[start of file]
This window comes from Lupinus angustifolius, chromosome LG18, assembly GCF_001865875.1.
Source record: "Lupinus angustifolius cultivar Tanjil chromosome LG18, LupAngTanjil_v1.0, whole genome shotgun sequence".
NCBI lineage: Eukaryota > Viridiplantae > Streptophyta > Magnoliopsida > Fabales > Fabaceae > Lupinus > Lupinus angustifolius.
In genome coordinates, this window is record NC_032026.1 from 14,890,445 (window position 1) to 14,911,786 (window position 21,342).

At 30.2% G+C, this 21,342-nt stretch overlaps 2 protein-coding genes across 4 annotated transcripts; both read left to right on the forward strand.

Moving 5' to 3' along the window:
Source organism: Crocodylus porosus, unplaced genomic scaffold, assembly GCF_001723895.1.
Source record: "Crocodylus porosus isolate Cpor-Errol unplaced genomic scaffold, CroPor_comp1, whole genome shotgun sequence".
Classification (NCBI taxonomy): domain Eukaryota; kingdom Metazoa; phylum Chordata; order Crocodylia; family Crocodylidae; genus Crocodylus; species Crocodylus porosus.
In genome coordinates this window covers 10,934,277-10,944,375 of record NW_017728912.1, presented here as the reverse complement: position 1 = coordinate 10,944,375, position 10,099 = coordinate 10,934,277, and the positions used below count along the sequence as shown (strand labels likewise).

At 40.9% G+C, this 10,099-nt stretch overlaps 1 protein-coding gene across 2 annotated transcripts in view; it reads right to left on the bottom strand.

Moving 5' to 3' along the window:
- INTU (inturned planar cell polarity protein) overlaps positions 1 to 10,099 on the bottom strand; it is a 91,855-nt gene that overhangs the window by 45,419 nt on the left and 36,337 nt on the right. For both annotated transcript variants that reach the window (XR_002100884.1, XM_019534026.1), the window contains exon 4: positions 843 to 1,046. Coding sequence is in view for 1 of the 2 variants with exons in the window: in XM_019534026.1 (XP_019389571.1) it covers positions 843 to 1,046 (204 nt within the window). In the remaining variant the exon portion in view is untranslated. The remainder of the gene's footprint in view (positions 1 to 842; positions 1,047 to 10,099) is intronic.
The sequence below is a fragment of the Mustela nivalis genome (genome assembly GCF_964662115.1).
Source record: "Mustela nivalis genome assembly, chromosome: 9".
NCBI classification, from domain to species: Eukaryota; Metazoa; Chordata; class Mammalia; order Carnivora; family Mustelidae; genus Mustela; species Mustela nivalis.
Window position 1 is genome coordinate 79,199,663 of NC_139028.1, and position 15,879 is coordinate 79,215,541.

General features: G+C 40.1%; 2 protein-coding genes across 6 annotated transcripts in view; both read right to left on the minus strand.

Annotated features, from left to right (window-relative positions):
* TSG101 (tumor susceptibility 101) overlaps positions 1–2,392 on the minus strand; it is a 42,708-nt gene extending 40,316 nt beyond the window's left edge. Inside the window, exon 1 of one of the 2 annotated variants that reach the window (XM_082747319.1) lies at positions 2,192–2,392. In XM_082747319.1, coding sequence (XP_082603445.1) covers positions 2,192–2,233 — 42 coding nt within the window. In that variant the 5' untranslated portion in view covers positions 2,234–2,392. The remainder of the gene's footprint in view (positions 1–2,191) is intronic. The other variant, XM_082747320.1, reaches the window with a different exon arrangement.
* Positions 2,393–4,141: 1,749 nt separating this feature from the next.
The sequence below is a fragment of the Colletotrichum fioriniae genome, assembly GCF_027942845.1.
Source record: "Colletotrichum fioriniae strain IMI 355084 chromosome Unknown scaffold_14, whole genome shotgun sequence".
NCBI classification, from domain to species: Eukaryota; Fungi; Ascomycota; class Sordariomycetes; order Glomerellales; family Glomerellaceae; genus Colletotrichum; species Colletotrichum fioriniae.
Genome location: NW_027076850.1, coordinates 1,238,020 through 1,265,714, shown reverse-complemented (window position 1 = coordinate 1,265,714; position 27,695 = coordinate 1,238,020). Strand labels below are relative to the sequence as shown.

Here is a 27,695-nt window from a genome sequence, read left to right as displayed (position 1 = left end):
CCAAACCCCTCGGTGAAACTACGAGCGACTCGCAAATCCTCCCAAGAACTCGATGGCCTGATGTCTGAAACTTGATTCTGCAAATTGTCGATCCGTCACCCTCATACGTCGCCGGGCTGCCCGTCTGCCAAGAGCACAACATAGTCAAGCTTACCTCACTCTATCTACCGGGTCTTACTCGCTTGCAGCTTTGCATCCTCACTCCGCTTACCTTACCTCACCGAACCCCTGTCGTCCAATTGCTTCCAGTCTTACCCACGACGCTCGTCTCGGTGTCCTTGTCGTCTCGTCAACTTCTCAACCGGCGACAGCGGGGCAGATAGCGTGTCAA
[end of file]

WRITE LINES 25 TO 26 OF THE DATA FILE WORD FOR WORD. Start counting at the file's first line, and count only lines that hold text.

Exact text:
Genome location: NW_027076850.1, coordinates 1,238,020 through 1,265,714, shown reverse-complemented (window position 1 = coordinate 1,265,714; position 27,695 = coordinate 1,238,020). Strand labels below are relative to the sequence as shown.

Here is a 27,695-nt window from a genome sequence, read left to right as displayed (position 1 = left end):